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Old 06-29-2013, 03:39 AM   #21
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Had retina tear, flashes, floaters and internal bleeding in my right eye. I've had similar surgery as Silver described earlier in this thread. Recovery involves face down position for 3 weeks. Had cataract done the following year. Everything is fine and I am very careful with my eyes. I am told to avoid carrying heavy objects, contact sports and diving. My friend had similar surgery but was not careful during recovery. His retina got detached again and had problem regaining full sight.
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Old 06-29-2013, 06:57 AM   #22
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This algorithm will be helpful to some of you:

http://familydoctor.org/familydoctor...-problems.html

Please do not self diagnose in the presence of red flags.


Quote:
Originally Posted by Koolau View Post

Okay, so I'm telling this story to suggest we all keep an eye out (heh, heh) for similar symptoms AND to suggest at least yearly eye-health check ups (not just refraction for glasses). Apparently, this is reasonably common for folks of our tender ages. YMMV
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Old 06-29-2013, 07:44 AM   #23
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My wife has had vision problems for a number of years and goes to her eye doctor for regular checkups. Her father had macular degeneration so she is very cautious. Couple years ago she had some problems with her vision and her doctor refered her to a retina specialist who diagnosed her problem as a "wrinkeled retina". She had to undergo surgery for a retina peal, where the surgeon pealed away a couple layers of the retina to improve her vision. Something I never had heard of and didn't know was possible. Her eyesight is better but not perfect and the retina specialist says there is nothing further he can do. Unbelieveable what they can and cannot do.
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Old 06-30-2013, 03:13 PM   #24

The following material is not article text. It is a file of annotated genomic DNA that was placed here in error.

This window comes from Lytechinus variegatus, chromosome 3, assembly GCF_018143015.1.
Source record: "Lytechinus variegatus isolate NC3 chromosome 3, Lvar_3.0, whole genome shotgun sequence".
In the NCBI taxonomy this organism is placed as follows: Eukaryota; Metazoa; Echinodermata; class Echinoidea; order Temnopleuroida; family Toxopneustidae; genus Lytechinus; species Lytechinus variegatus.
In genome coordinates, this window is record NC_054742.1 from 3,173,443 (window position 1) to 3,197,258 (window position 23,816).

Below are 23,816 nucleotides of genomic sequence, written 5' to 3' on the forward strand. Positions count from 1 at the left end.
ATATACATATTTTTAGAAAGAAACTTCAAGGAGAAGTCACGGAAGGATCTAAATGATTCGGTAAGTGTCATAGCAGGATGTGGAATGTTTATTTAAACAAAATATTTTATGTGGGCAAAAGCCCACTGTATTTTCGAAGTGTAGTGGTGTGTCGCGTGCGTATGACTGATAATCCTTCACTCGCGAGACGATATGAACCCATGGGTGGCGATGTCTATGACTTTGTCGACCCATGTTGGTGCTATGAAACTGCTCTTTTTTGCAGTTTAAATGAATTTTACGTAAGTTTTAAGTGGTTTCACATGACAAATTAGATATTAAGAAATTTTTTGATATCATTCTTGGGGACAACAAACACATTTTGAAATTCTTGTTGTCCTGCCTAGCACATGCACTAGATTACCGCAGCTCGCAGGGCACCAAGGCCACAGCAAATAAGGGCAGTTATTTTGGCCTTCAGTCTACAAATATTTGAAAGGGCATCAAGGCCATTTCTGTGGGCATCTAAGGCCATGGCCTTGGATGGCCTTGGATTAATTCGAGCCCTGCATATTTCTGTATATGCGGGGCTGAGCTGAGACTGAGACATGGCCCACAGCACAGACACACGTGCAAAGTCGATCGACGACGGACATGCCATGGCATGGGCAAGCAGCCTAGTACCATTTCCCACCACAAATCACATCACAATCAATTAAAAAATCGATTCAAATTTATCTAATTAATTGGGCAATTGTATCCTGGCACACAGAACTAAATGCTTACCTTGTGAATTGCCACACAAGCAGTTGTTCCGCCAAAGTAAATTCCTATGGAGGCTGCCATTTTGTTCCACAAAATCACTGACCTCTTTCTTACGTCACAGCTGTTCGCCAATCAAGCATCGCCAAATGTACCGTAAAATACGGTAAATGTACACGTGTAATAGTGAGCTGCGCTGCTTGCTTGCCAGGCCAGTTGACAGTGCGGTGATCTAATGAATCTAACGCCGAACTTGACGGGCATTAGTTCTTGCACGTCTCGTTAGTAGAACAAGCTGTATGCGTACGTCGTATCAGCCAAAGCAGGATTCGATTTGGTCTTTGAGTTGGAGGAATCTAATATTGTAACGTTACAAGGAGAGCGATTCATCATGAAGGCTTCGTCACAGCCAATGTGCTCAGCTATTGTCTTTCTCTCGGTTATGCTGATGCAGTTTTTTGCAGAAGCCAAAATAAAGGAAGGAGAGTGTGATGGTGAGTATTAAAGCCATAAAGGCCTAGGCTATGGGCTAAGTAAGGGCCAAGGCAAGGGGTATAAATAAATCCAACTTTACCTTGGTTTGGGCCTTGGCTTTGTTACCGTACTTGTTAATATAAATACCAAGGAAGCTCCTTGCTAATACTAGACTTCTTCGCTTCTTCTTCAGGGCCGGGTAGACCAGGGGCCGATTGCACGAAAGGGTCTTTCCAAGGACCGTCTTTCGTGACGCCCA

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Quote:
Darn, this made me think about my tinnitus which is always there but normally forgotten
Damn. You can get that in your eyes too? Some day we will beat that thing!!!
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Old 07-01-2013, 05:48 PM   #25
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Aside from nearsightedness, presbyopia, astigmatism, and floaters, my eyes are perfect!
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Old 07-01-2013, 07:23 PM   #26
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Aside from nearsightedness, presbyopia, astigmatism, and floaters, my eyes are perfect!
So, no cataracts or macular degeneration?
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Old 07-01-2013, 07:57 PM   #27
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So, no cataracts or macular degeneration?
Just the usual wear and tear that goes with being less young...
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Old 07-01-2013, 10:09 PM   #28
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My Father had glaucoma late in life, now I am approaching that stage, so I resolved to commence regular eye exams.

In Jan last year I went to an ophthalmologist and got the typical 'do you prefer this or that' type of refraction exam and then the physician looked at my eyes and said I was good to go.

This year, in fact today, I opted for a clinic associated with Pacific University. The intern spent a long time looking at my retina and blood vessels in my eyes and told me that they normal for my age, spotted a condition associated with cholesterol. She also told me that I had small seborrheic keratosis on my lower eyelid, that if I went to a dermatologist to ask about removal. She used a couple machines, one that measured my acuity and another peripheral vision. The student told me that the acuity measurement was a ball-park tool which she used to confirm my refraction exam of the 'do you prefer this or that' type. I came out with a stronger glasses prescription, advice about the selection of lenses, discussion about eye conditions associated with aging. I was frankly impressed with the student's medical knowledge and came away feeling well cared for. The student's eye evaluation was confirmed by an evaluation by one of her professors. If Pacific University's clinic is typical I highly recommend using a teaching clinic for eye exams.
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